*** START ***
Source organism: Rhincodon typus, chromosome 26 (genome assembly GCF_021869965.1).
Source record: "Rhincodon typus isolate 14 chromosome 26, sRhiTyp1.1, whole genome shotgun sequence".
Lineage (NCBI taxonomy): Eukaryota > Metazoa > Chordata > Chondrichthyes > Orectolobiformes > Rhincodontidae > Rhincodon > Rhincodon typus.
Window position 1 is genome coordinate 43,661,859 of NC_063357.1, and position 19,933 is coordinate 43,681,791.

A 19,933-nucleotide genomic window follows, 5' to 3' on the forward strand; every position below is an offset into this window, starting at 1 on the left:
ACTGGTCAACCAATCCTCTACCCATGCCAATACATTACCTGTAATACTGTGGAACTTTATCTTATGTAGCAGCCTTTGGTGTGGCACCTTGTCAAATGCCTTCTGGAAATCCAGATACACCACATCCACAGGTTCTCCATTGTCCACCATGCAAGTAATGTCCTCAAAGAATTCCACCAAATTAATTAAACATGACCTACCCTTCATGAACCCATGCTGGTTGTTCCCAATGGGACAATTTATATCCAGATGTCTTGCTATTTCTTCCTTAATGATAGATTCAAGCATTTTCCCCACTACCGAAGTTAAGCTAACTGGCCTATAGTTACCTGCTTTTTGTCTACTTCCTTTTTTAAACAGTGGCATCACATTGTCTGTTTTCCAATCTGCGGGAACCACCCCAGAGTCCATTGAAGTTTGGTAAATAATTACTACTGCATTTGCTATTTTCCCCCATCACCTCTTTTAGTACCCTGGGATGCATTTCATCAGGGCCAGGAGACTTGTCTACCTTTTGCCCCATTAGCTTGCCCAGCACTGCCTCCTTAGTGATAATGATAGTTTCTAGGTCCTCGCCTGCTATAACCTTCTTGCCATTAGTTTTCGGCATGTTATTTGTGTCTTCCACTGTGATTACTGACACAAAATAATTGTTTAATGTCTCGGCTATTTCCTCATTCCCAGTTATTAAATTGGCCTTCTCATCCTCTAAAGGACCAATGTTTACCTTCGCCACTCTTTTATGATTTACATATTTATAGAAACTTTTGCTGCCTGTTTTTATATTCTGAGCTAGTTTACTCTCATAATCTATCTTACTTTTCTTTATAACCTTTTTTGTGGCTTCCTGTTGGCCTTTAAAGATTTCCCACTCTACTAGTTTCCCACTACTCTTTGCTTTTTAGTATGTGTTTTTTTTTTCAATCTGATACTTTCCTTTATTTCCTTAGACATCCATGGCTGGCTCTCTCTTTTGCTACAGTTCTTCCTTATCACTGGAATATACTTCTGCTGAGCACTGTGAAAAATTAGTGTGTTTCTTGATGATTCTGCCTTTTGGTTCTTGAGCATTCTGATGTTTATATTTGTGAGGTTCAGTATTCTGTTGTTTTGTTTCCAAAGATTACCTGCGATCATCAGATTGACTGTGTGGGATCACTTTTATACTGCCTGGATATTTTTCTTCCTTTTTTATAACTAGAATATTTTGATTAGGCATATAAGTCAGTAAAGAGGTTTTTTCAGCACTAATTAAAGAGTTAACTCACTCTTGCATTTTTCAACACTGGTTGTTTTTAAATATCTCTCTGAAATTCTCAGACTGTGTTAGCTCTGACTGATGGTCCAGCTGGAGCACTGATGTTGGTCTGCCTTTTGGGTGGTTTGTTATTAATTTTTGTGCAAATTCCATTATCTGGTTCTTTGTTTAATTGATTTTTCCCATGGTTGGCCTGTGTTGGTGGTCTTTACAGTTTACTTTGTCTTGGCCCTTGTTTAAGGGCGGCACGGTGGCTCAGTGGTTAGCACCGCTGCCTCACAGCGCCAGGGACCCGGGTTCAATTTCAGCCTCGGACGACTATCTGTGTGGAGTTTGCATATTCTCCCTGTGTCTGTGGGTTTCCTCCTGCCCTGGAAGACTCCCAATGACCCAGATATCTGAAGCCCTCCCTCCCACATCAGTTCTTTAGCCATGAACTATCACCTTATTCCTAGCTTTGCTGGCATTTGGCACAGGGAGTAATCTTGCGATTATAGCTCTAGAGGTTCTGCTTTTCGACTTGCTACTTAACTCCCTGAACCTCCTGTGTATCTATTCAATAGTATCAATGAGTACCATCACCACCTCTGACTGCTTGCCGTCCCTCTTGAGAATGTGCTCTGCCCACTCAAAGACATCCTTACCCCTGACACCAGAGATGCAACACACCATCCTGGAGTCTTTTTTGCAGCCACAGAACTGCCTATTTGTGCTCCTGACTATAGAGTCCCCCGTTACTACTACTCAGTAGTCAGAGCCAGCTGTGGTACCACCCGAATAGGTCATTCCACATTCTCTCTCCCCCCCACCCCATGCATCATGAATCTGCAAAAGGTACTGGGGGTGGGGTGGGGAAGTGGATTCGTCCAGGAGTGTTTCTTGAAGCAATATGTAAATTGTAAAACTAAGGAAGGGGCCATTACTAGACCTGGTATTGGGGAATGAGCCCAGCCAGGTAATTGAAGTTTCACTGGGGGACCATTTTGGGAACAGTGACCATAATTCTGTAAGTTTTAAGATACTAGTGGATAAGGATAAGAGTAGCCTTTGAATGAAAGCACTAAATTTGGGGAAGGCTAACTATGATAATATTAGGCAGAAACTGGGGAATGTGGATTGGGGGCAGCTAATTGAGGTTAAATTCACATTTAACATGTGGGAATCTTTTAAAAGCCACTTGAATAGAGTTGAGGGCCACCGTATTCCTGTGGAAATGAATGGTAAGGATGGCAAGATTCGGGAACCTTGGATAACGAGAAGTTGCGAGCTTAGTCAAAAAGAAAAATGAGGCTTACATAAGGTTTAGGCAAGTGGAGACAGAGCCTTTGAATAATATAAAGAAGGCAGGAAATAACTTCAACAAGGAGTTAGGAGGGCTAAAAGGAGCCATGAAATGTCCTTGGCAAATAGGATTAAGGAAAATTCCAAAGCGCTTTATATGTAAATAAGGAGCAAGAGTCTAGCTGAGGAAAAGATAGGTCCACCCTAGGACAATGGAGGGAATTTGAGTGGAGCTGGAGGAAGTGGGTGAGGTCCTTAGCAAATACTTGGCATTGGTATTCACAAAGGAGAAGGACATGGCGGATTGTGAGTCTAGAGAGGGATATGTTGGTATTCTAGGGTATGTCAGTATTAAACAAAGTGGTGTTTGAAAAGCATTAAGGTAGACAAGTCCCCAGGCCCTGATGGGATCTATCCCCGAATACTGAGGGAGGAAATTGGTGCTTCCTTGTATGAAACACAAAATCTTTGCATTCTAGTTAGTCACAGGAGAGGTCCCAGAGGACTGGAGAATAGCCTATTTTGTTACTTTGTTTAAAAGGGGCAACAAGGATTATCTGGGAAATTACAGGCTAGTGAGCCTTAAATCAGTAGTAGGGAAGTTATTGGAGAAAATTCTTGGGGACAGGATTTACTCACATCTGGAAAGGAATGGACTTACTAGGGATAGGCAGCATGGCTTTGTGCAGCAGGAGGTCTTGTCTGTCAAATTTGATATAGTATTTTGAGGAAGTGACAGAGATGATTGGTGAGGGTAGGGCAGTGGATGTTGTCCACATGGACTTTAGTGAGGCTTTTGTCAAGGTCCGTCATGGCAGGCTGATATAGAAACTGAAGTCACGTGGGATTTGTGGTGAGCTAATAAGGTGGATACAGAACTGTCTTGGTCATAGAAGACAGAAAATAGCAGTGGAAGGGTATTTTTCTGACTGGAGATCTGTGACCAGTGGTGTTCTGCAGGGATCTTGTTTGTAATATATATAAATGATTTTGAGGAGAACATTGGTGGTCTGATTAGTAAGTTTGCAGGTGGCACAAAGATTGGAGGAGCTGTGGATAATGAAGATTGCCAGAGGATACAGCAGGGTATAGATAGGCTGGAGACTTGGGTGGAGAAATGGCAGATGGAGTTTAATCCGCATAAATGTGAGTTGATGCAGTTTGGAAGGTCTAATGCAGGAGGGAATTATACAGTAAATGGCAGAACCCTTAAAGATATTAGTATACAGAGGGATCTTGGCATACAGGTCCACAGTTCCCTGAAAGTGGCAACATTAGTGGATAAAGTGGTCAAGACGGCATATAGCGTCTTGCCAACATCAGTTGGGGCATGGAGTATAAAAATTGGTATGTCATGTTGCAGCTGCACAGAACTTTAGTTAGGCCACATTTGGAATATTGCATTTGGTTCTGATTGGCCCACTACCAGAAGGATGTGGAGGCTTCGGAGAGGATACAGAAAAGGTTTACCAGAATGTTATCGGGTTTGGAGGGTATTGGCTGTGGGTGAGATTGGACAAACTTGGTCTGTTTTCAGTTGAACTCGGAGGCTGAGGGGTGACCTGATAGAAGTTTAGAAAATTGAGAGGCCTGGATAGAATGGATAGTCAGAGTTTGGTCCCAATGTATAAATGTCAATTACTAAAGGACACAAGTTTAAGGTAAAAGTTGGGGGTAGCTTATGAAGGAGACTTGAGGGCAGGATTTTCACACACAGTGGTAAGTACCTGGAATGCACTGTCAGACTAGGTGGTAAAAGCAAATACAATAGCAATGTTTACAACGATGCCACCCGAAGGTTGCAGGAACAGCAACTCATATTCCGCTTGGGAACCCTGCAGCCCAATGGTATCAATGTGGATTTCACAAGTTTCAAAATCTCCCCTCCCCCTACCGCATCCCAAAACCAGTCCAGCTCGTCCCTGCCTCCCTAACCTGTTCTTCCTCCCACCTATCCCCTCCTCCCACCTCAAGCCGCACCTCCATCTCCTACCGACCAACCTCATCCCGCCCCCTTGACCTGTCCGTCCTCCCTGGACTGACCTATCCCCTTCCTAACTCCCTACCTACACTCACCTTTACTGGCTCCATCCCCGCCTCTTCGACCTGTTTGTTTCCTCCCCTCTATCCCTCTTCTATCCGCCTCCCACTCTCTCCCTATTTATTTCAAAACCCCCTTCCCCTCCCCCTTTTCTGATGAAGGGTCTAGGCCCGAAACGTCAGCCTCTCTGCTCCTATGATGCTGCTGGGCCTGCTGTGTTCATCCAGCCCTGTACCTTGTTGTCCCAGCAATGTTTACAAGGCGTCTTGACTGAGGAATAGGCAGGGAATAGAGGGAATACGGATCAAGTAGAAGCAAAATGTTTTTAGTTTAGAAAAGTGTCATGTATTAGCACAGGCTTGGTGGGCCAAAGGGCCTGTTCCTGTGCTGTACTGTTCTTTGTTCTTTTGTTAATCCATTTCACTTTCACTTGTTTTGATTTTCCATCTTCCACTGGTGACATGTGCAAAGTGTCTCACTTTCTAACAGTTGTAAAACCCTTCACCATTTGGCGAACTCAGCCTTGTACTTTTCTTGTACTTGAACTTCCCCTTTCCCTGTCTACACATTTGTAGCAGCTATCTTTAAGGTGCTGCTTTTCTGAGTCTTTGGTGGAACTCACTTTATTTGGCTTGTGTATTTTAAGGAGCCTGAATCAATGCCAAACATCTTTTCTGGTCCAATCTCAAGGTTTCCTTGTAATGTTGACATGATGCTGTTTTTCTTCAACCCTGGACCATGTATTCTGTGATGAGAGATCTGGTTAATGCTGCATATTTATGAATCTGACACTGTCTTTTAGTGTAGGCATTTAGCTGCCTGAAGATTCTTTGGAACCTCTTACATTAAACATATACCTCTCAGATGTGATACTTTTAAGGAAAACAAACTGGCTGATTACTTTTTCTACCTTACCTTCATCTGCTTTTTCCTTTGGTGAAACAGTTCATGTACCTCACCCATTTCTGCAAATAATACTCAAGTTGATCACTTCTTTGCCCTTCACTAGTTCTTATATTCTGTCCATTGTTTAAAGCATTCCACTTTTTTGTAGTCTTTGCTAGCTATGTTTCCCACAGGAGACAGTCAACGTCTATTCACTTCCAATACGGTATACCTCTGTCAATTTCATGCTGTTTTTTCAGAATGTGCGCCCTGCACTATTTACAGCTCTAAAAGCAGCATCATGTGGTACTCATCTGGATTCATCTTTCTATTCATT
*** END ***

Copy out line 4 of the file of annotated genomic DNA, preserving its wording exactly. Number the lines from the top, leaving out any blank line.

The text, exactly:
Window position 1 is genome coordinate 43,661,859 of NC_063357.1, and position 19,933 is coordinate 43,681,791.